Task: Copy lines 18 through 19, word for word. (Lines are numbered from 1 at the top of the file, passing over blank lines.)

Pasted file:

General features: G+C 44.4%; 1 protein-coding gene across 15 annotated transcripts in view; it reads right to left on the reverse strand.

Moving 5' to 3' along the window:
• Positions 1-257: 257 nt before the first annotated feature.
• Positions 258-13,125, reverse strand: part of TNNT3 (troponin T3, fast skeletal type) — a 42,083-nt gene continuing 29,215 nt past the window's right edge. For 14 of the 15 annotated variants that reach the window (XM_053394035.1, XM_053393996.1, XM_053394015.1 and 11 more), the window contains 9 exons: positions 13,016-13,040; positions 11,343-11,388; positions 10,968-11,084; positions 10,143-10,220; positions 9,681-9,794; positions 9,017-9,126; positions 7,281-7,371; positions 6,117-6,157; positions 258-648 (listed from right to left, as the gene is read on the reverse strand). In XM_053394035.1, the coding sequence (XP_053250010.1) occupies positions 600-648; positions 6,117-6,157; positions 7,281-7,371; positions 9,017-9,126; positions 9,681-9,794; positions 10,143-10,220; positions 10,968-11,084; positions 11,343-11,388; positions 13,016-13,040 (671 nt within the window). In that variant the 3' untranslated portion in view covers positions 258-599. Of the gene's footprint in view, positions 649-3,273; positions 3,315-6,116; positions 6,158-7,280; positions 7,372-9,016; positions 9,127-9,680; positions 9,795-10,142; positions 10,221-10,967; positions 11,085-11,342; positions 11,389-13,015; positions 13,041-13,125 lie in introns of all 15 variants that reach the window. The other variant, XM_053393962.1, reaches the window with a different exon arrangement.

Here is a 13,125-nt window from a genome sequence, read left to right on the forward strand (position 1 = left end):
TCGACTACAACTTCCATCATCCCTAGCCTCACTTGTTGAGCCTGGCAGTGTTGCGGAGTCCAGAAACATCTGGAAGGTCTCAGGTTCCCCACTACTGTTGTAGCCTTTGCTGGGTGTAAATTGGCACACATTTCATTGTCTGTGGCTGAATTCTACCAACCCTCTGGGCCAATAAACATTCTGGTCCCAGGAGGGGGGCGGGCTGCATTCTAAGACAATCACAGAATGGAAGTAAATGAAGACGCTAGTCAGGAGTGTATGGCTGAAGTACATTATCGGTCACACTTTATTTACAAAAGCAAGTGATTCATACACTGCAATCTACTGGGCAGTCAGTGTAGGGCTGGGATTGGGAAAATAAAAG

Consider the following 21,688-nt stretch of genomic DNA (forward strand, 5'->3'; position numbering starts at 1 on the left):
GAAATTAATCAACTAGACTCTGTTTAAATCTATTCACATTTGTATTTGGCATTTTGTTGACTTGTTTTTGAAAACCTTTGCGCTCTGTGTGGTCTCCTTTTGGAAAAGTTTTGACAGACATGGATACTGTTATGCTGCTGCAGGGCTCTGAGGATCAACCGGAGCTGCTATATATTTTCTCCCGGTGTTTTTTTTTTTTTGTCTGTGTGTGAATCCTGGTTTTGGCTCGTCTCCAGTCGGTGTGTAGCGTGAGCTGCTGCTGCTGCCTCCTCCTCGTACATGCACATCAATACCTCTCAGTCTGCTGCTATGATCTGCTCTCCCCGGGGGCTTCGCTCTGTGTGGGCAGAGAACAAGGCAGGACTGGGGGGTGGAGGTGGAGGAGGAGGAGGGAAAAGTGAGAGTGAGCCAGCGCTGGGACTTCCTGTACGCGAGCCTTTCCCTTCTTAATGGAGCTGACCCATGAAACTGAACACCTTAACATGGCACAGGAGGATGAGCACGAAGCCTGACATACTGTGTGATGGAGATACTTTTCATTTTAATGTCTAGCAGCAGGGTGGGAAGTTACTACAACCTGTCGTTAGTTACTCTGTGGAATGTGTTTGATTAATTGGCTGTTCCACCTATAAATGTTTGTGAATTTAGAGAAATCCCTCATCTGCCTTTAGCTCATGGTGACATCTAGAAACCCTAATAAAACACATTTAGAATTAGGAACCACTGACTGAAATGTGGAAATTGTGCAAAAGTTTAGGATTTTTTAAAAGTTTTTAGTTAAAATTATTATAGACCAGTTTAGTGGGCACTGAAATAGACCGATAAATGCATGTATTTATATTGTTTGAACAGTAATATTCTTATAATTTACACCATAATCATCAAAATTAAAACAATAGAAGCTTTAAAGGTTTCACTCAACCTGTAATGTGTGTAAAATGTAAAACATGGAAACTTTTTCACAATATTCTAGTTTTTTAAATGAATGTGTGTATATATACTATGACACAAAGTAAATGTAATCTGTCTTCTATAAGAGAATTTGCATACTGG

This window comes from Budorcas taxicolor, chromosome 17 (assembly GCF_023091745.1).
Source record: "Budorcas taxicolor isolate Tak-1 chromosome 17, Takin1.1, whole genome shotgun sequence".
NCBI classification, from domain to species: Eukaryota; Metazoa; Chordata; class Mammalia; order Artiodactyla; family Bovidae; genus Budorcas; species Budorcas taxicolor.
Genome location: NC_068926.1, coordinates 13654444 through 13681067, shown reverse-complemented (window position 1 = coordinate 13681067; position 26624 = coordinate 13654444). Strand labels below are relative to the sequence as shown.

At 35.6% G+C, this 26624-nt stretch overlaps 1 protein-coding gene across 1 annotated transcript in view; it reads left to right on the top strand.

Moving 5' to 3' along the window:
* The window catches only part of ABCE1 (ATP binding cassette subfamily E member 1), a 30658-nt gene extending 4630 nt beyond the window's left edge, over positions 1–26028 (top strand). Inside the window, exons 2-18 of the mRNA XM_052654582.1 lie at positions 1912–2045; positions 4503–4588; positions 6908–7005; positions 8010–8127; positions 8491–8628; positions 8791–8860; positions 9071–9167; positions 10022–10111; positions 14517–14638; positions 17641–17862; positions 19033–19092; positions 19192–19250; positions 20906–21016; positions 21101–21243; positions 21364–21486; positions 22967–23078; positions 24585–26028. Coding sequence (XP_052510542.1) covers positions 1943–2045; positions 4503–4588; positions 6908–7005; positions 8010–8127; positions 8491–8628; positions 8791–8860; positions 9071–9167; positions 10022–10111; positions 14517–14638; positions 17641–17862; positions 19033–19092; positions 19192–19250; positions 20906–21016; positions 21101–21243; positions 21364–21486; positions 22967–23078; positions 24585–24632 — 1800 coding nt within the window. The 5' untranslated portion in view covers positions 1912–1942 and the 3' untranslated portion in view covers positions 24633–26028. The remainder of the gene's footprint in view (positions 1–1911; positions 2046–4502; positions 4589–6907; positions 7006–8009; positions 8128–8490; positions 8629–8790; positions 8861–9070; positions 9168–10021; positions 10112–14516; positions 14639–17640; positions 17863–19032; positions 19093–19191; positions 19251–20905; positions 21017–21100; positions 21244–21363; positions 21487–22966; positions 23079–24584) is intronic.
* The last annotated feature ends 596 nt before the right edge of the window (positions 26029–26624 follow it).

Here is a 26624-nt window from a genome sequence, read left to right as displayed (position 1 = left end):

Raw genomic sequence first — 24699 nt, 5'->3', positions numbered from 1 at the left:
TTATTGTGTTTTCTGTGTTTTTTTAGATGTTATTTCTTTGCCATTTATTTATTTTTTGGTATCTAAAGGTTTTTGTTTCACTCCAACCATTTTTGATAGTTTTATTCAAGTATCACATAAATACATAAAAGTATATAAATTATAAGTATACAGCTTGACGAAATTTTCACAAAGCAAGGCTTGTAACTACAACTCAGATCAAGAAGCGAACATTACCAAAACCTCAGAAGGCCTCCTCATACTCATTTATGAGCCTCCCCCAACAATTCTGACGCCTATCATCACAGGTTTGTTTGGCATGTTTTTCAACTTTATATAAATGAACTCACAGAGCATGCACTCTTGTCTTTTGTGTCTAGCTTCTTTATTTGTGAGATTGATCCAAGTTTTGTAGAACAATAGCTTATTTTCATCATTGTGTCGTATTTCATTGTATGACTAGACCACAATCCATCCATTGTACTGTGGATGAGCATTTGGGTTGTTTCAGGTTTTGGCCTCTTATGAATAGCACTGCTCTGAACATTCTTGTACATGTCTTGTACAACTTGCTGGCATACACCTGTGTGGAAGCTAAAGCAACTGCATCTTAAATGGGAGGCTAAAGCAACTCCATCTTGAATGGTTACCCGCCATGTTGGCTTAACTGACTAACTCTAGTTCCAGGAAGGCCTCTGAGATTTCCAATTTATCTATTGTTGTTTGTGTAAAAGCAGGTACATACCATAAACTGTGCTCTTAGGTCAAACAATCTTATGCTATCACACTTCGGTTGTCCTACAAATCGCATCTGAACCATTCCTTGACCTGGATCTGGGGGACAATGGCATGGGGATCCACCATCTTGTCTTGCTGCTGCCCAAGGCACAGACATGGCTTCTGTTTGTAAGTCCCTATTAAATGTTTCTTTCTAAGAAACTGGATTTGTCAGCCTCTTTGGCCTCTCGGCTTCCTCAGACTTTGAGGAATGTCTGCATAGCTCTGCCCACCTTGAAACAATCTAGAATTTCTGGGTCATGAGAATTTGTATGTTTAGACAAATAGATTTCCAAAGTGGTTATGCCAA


Raw genomic sequence first — 24699 nt, 5'->3', positions numbered from 1 at the left:
TTATTGTGTTTTCTGTGTTTTTTTAGATGTTATTTCTTTGCCATTTATTTATTTTTTGGTATCTAAAGGTTTTTGTTTCACTCCAACCATTTTTGATAGTTTTATTCAAGTATCACATAAATACATAAAAGTATATAAATTATAAGTATACAGCTTGACGAAATTTTCACAAAGCAAGGCTTGTAACTACAACTCAGATCAAGAAGCGAACATTACCAAAACCTCAGAAGGCCTCCTCATACTCATTTATGAGCCTCCCCCAACAATTCTGACGCCTATCATCACAGGTTTGTTTGGCATGTTTTTCAACTTTATATAAATGAACTCACAGAGCATGCACTCTTGTCTTTTGTGTCTAGCTTCTTTATTTGTGAGATTGATCCAAGTTTTGTAGAACAATAGCTTATTTTCATCATTGTGTCGTATTTCATTGTATGACTAGACCACAATCCATCCATTGTACTGTGGATGAGCATTTGGGTTGTTTCAGGTTTTGGCCTCTTATGAATAGCACTGCTCTGAACATTCTTGTACATGTCTTGTACAACTTGCTGGCATACACCTGTGTGGAAGCTAAAGCAACTGCATCTTAAATGGGAGGCTAAAGCAACTCCATCTTGAATGGTTACCCGCCATGTTGGCTTAACTGACTAACTCTAGTTCCAGGAAGGCCTCTGAGATTTCCAATTTATCTATTGTTGTTTGTGTAAAAGCAGGTACATACCATAAACTGTGCTCTTAGGTCAAACAATCTTATGCTATCACACTTCGGTTGTCCTACAAATCGCATCTGAACCATTCCTTGACCTGGATCTGGGGGACAATGGCATGGGGATCCACCATCTTGTCTTGCTGCTGCCCAAGGCACAGACATGGCTTCTGTTTGTAAGTCCCTATTAAATGTTTCTTTCTAAGAAACTGGATTTGTCAGCCTCTTTGGCCTCTCGGCTTCCTCAGACTTTGAGGAATGTCTGCATAGCTCTGCCCACCTTGAAACAATCTAGAATTTCTGGGTCATGAGAATTTGTATGTTTAGACAAATAGATTTCCAAAGTGGTTATGCCAA